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Pirates notebook: Tabata will have to earn time in outfield

Rob Biertempfel
| Tuesday, Dec. 4, 2012, 9:44 p.m.
Chaz Palla | Tribune Review

The Pirates' Jose Tabata is tagged out at home by Astros catcher Jason Castro during a game Friday, May 11, 2012, at PNC Park.
Chaz Palla | Tribune Review The Pirates' Jose Tabata is tagged out at home by Astros catcher Jason Castro during a game Friday, May 11, 2012, at PNC Park.

NASHVILLE — Once considered a potential cornerstone of the Pirates' outfield, Jose Tabata will go into spring training as a bench player who must impress management for scraps of playing time.

General manager Neal Huntington said Travis Snider will get first crack at the right-field job, and Starling Marte is set in left. However, Huntington did not go so far as to say this is a make-or-break year for Tabata with the Pirates.

“He's still young enough and talented enough,” Huntington said. “With Taby, a big part of it is just conditioning. We need to get him back to where he was a couple of years ago. If we can do that, the athlete is going to show up again and the bat speed is going to show up again.”

In a career-high 103 games last season, Tabata, 24, set career-lows by batting .243 with three homers, 16 RBI and eight stolen bases. He was banished to Triple-A Indianapolis for about six weeks.

A native of El Tigre, Venezuela, Tabata wants to play winter ball for his hometown club. Last year, he talked with great pride about being invited to the team for the first time instead of having to ask for a roster spot. However, the Pirates discouraged Tabata from playing winter ball and instead set him up with a personal trainer in Florida.

“We've checked in on him a number of times,” Huntington said. “We had some conversations about (winter ball) and agreed it was best for Jose to focus on strength and conditioning, to get into the best shape of his life and come into camp ready to compete for a job.”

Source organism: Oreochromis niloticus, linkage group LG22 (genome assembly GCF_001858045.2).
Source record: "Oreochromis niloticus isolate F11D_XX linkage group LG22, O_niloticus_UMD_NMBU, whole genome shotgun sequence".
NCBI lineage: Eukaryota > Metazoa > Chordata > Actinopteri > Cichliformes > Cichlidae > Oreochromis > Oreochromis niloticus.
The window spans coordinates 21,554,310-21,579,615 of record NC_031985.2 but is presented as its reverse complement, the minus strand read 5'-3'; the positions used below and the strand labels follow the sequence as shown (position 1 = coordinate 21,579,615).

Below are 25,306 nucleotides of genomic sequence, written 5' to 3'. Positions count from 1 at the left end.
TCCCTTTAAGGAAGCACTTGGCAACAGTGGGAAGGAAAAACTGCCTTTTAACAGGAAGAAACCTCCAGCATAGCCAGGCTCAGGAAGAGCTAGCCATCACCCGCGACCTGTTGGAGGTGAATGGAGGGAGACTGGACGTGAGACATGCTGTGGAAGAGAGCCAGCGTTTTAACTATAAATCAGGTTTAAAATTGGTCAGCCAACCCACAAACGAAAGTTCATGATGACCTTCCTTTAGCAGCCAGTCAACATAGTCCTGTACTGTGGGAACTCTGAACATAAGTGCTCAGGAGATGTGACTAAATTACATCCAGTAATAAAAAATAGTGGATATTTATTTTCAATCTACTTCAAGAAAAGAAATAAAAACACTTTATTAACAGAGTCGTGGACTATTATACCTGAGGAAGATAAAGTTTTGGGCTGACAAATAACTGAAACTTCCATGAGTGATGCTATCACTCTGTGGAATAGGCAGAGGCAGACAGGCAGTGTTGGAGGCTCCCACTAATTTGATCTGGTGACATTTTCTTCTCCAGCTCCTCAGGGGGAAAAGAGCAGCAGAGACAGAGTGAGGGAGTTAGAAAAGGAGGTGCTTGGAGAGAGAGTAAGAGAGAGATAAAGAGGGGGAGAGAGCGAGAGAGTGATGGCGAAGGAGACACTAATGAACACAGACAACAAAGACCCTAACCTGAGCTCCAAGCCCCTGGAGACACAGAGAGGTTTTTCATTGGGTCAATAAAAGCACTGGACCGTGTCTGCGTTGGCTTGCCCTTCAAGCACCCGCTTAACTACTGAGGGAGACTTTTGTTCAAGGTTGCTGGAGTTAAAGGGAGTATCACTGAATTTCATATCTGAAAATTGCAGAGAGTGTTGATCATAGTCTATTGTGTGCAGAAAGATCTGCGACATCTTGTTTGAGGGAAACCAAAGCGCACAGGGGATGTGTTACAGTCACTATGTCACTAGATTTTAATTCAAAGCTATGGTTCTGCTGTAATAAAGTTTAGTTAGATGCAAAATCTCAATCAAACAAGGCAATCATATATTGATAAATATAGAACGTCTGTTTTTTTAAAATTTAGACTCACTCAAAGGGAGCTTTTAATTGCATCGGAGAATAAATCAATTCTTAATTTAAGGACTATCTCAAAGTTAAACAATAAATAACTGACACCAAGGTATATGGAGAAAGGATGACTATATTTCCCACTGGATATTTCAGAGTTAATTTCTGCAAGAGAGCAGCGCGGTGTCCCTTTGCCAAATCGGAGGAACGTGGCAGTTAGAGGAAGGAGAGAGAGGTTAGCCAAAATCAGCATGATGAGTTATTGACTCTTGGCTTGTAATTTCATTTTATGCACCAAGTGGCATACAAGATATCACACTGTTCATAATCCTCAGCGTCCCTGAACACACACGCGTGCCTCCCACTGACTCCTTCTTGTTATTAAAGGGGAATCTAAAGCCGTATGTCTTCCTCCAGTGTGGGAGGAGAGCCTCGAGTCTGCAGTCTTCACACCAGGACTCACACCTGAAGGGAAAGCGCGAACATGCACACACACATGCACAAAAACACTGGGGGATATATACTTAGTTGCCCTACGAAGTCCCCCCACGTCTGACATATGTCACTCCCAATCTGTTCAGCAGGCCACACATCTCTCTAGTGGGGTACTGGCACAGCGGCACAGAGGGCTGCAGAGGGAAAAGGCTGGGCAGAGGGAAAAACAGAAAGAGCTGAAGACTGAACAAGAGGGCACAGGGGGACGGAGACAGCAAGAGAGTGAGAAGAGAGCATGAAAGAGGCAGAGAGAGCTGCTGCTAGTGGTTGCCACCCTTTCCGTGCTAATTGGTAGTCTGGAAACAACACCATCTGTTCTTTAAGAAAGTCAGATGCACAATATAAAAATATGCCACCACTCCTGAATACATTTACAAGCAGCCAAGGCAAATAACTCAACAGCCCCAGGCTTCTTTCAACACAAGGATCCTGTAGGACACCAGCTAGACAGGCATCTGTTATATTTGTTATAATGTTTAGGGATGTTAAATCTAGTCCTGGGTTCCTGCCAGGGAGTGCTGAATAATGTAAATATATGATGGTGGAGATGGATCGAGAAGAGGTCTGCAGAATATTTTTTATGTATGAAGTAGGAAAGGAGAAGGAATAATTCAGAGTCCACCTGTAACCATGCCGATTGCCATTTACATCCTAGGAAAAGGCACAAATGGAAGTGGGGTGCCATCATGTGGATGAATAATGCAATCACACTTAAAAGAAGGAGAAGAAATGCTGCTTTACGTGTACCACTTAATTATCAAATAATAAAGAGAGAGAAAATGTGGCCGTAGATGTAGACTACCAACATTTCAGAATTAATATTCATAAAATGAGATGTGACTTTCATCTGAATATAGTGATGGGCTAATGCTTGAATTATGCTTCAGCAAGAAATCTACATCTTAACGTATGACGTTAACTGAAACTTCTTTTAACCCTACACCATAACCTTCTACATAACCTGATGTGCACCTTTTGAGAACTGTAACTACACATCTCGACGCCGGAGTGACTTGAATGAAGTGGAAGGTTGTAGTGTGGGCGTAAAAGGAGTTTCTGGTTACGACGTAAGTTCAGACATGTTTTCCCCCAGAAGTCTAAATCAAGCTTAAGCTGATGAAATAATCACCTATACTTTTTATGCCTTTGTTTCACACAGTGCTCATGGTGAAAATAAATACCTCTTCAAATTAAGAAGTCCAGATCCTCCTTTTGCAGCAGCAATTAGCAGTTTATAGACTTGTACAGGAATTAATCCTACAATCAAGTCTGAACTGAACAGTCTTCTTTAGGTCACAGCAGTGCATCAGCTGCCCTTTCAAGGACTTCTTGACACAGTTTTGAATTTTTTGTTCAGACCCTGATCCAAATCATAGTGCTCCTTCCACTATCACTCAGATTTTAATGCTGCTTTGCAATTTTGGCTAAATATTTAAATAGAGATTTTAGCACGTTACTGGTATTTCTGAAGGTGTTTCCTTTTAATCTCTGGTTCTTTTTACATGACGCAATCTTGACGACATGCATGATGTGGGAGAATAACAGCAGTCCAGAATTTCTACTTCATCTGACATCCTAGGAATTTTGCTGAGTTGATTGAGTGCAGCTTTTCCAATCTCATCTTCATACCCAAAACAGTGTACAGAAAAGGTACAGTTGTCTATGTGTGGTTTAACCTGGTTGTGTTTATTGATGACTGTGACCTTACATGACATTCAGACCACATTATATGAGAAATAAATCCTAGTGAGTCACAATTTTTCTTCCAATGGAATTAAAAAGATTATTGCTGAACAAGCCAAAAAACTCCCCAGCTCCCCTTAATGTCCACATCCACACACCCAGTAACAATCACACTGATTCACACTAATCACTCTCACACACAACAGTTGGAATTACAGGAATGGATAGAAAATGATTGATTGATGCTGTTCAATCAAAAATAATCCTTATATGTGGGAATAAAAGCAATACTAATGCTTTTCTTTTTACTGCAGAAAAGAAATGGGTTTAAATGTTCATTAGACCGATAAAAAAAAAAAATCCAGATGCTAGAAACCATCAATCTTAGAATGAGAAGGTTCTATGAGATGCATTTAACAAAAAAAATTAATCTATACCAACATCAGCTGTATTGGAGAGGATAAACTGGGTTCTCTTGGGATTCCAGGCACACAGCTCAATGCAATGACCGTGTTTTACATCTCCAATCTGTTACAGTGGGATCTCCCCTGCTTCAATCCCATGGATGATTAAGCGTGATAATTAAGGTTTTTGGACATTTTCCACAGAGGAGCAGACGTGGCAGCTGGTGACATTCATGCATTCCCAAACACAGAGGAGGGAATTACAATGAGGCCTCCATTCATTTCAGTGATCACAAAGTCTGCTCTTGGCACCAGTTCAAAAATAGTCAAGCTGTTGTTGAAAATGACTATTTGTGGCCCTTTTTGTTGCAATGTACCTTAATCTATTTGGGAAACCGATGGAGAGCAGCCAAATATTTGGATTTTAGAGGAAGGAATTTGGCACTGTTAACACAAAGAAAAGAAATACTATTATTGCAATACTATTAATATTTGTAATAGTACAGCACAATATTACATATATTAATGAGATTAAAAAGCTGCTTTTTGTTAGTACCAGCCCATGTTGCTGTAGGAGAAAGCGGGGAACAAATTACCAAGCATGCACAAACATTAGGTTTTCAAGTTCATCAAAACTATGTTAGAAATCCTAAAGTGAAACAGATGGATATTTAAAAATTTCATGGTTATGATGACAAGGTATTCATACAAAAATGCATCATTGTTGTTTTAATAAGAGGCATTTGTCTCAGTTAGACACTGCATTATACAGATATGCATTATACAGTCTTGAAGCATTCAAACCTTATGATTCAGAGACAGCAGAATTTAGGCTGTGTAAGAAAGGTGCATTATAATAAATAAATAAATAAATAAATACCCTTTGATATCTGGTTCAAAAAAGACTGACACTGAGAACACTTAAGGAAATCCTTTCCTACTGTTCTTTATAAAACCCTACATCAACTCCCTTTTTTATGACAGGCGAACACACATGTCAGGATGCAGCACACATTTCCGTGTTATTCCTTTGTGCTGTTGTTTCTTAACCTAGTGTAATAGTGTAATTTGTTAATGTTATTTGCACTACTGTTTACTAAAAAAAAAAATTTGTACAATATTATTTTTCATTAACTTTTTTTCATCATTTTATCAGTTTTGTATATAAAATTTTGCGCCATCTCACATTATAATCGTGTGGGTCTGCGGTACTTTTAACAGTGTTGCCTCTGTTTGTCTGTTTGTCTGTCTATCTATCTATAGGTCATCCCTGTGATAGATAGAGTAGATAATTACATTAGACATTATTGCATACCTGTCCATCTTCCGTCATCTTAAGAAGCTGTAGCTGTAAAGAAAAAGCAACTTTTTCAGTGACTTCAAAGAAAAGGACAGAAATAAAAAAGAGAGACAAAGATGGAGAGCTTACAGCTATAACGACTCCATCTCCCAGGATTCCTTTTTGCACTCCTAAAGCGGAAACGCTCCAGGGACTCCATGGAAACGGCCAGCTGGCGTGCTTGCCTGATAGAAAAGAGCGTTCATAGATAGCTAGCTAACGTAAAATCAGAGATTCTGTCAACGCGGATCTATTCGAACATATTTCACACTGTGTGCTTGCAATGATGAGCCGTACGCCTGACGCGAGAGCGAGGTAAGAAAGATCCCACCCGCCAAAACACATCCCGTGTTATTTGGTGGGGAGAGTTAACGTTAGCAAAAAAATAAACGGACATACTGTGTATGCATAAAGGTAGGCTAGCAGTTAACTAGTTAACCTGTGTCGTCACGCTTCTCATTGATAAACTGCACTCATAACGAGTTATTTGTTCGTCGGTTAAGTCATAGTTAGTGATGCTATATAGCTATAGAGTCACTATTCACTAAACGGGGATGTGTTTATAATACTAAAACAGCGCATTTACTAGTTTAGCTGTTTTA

Then again, there are no guarantees Tabata will be on the Pirates' roster when camp opens Feb. 12 in Bradenton, Fla. He has a team-friendly contract (six years, $15 million plus two options) and is starting to look like one of those guys who needs a change of venue to jump-start his career.

Tabata's name has not popped up in trade rumors this week at the winter meetings. But Huntington has stressed in the past that he'd consider dealing practically any player — Andrew McCutchen is likely the only exception — if it makes the club better.

No deal

The Pirates explored the possibility of dealing first baseman Garrett Jones to the Mariners but made little progress. According to one rumor circulating in the lobby Tuesday, they were rebuffed when they offered Jones in exchange for right-hander Taijaun Walker, the Mariners' top pitching prospect.

Early Tuesday night, Huntington talked to reporters in a hallway at the Gaylord Hotel and vehemently, loudly denied any such trade offer was made involving Jones.

Monday, the Seattle Times reported the Pirates mulled sending Jones and closer Joel Hanrahan to the Mariners for first baseman Justin Smoak, catcher John Jaso and pitcher Hector Noesi.

Big deals = shallow pool

When McCutchen signed his six-year, $51.5 million contract in March, he joined a growing number of players who accept long-term, pre-arbitration deals. It's a route also taken by Joey Votto, Cameron Maybin, Ryan Zimmerman and Carlos Santana, among others.

When budding stars are locked up early, it helps dry up future free agent markets. Huntington said he's noticing the effect.

“I feel like an old curmudgeon, but I certainly feel each year that the free agent market has been shallower and less talented,” Huntington said.

Stay the course

As darkness settled in on the second day of the winter meetings, the Pirates had not made any player moves. Huntington said he won't be swayed by external pressure to do a deal during the meetings.

“I've said from Year 1 that we're never going to win the offseason,” Huntington said. “You look at the clubs that won the offseason a year ago, where were they in September and October? We're doing what we can do to build a winning organization. It may not happen today. It may take some time, and I don't think any single move is going to make it happen. We've got to stay true to the process.”

Around the horn

Right-hander Kyle McPherson, who will compete for a job in the rotation this spring, was brought home early from winter ball due to a sore shoulder. Huntington said surgery will not be necessary and McPherson is expected to be ready for spring training. ... New hitting coach Jay Bell arrived at the winter meetings to touch base with the front office staff. Bell had been in New Zealand, helping coach that country's team in the qualifying round for the World Baseball Classic. ... Huntington said he hasn't yet decided whether to hold a voluntary minicamp in January at Pirate City in Bradenton.

Rob Biertempfel is a staff writer for Trib Total Media. He can be reached at or 412-320-7811.

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